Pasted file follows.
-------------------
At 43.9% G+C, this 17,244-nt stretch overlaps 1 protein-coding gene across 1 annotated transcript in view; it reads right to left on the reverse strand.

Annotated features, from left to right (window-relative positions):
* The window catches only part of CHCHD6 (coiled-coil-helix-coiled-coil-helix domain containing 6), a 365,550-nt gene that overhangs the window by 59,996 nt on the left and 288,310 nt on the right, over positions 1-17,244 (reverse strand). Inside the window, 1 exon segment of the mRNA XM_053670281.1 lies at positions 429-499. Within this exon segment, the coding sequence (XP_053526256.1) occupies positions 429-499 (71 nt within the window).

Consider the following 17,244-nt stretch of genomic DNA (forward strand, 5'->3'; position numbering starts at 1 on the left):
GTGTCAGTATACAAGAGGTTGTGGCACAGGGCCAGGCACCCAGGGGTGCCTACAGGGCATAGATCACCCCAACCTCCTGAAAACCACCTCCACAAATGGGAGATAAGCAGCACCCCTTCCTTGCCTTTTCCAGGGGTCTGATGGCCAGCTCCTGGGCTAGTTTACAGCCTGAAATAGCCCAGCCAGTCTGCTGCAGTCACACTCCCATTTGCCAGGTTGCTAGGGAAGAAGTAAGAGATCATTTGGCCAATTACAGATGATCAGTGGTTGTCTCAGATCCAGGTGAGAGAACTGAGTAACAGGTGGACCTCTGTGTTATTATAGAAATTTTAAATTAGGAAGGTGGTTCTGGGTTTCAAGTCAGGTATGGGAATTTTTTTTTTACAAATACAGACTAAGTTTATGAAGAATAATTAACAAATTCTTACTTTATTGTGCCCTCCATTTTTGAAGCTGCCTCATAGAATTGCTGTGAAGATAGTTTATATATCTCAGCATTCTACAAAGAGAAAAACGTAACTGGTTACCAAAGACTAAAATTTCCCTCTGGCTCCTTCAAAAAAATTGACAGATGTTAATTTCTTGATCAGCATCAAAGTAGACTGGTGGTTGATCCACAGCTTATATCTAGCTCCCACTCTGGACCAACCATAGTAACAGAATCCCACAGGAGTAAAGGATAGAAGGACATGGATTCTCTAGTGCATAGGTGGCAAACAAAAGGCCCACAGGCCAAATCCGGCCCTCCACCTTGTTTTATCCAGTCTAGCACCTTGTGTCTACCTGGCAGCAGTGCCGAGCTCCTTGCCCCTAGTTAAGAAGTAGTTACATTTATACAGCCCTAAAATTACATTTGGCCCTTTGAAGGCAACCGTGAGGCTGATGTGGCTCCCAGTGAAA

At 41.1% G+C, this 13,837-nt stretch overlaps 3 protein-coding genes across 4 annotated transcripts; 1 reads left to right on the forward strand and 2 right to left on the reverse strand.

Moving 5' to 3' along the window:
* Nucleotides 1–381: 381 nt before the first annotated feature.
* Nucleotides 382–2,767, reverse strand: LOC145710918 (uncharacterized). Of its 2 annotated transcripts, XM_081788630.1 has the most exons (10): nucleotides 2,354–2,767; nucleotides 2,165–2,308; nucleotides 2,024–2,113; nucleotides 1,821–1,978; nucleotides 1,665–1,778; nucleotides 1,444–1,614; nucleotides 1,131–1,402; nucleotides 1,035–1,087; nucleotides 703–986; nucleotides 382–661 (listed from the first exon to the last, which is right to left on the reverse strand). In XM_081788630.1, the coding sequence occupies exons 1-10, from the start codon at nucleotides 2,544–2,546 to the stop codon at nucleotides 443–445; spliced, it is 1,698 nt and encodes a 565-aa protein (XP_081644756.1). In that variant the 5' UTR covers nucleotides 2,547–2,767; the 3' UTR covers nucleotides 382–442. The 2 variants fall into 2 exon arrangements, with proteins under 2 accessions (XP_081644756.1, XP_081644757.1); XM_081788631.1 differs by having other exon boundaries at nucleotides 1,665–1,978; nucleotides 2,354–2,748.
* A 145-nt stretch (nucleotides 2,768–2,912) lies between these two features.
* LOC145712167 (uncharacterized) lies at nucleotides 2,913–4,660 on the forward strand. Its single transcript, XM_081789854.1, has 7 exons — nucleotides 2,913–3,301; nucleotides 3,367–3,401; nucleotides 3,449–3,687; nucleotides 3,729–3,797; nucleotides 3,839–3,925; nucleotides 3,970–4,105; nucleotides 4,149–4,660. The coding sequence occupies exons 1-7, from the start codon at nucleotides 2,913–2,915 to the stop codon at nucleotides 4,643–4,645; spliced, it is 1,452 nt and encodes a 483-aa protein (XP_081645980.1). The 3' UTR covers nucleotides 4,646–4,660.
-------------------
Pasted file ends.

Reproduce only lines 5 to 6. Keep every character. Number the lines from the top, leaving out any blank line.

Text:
GTGTCAGTATACAAGAGGTTGTGGCACAGGGCCAGGCACCCAGGGGTGCCTACAGGGCATAGATCACCCCAACCTCCTGAAAACCACCTCCACAAATGGGAGATAAGCAGCACCCCTTCCTTGCCTTTTCCAGGGGTCTGATGGCCAGCTCCTGGGCTAGTTTACAGCCTGAAATAGCCCAGCCAGTCTGCTGCAGTCACACTCCCATTTGCCAGGTTGCTAGGGAAGAAGTAAGAGATCATTTGGCCAATTACAGATGATCAGTGGTTGTCTCAGATCCAGGTGAGAGAACTGAGTAACAGGTGGACCTCTGTGTTATTATAGAAATTTTAAATTAGGAAGGTGGTTCTGGGTTTCAAGTCAGGTATGGGAATTTTTTTTTTACAAATACAGACTAAGTTTATGAAGAATAATTAACAAATTCTTACTTTATTGTGCCCTCCATTTTTGAAGCTGCCTCATAGAATTGCTGTGAAGATAGTTTATATATCTCAGCATTCTACAAAGAGAAAAACGTAACTGGTTACCAAAGACTAAAATTTCCCTCTGGCTCCTTCAAAAAAATTGACAGATGTTAATTTCTTGATCAGCATCAAAGTAGACTGGTGGTTGATCCACAGCTTATATCTAGCTCCCACTCTGGACCAACCATAGTAACAGAATCCCACAGGAGTAAAGGATAGAAGGACATGGATTCTCTAGTGCATAGGTGGCAAACAAAAGGCCCACAGGCCAAATCCGGCCCTCCACCTTGTTTTATCCAGTCTAGCACCTTGTGTCTACCTGGCAGCAGTGCCGAGCTCCTTGCCCCTAGTTAAGAAGTAGTTACATTTATACAGCCCTAAAATTACATTTGGCCCTTTGAAGGCAACCGTGAGGCTGATGTGGCTCCCAGTGAAA

At 41.1% G+C, this 13,837-nt stretch overlaps 3 protein-coding genes across 4 annotated transcripts; 1 reads left to right on the forward strand and 2 right to left on the reverse strand.